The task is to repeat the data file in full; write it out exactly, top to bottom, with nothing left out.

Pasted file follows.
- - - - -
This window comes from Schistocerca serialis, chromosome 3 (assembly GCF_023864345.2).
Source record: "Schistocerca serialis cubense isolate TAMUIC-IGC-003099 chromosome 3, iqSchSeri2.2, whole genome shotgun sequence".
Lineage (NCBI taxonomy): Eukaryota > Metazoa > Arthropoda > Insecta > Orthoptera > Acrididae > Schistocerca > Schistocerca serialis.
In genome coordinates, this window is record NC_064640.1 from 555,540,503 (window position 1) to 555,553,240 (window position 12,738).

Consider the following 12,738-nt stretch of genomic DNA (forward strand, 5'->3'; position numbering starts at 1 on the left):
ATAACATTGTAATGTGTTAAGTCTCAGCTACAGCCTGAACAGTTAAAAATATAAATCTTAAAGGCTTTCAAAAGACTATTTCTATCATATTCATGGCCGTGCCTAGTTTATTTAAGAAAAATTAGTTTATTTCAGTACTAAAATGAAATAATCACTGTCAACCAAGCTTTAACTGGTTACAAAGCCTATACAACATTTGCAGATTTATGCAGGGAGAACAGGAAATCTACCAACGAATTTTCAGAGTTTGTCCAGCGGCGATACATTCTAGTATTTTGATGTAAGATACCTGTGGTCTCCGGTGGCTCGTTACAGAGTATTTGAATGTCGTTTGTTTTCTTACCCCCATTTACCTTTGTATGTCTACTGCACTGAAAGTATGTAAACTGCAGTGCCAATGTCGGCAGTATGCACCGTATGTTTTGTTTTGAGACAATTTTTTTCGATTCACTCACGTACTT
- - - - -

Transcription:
This window comes from Schistocerca serialis, chromosome 3 (assembly GCF_023864345.2).
Source record: "Schistocerca serialis cubense isolate TAMUIC-IGC-003099 chromosome 3, iqSchSeri2.2, whole genome shotgun sequence".
Lineage (NCBI taxonomy): Eukaryota > Metazoa > Arthropoda > Insecta > Orthoptera > Acrididae > Schistocerca > Schistocerca serialis.
In genome coordinates, this window is record NC_064640.1 from 555,540,503 (window position 1) to 555,553,240 (window position 12,738).

Consider the following 12,738-nt stretch of genomic DNA (forward strand, 5'->3'; position numbering starts at 1 on the left):
ATAACATTGTAATGTGTTAAGTCTCAGCTACAGCCTGAACAGTTAAAAATATAAATCTTAAAGGCTTTCAAAAGACTATTTCTATCATATTCATGGCCGTGCCTAGTTTATTTAAGAAAAATTAGTTTATTTCAGTACTAAAATGAAATAATCACTGTCAACCAAGCTTTAACTGGTTACAAAGCCTATACAACATTTGCAGATTTATGCAGGGAGAACAGGAAATCTACCAACGAATTTTCAGAGTTTGTCCAGCGGCGATACATTCTAGTATTTTGATGTAAGATACCTGTGGTCTCCGGTGGCTCGTTACAGAGTATTTGAATGTCGTTTGTTTTCTTACCCCCATTTACCTTTGTATGTCTACTGCACTGAAAGTATGTAAACTGCAGTGCCAATGTCGGCAGTATGCACCGTATGTTTTGTTTTGAGACAATTTTTTTCGATTCACTCACGTACTT